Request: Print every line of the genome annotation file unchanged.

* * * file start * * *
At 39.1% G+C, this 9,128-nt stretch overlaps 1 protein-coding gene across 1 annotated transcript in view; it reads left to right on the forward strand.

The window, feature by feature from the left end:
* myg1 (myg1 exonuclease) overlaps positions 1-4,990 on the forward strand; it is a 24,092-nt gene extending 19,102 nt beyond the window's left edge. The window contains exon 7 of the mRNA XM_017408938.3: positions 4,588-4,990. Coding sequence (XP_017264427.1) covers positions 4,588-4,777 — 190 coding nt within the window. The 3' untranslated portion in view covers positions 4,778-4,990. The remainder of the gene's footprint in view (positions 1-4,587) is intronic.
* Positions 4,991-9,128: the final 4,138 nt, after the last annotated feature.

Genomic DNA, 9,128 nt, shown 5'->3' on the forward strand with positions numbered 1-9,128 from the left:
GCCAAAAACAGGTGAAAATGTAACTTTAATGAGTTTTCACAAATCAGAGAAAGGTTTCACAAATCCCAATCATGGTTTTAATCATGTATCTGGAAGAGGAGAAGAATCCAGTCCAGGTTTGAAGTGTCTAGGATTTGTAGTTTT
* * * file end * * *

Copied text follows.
At 39.1% G+C, this 9,128-nt stretch overlaps 1 protein-coding gene across 1 annotated transcript in view; it reads left to right on the forward strand.

The window, feature by feature from the left end:
* myg1 (myg1 exonuclease) overlaps positions 1-4,990 on the forward strand; it is a 24,092-nt gene extending 19,102 nt beyond the window's left edge. The window contains exon 7 of the mRNA XM_017408938.3: positions 4,588-4,990. Coding sequence (XP_017264427.1) covers positions 4,588-4,777 — 190 coding nt within the window. The 3' untranslated portion in view covers positions 4,778-4,990. The remainder of the gene's footprint in view (positions 1-4,587) is intronic.
* Positions 4,991-9,128: the final 4,138 nt, after the last annotated feature.

Genomic DNA, 9,128 nt, shown 5'->3' on the forward strand with positions numbered 1-9,128 from the left:
GCCAAAAACAGGTGAAAATGTAACTTTAATGAGTTTTCACAAATCAGAGAAAGGTTTCACAAATCCCAATCATGGTTTTAATCATGTATCTGGAAGAGGAGAAGAATCCAGTCCAGGTTTGAAGTGTCTAGGATTTGTAGTTTT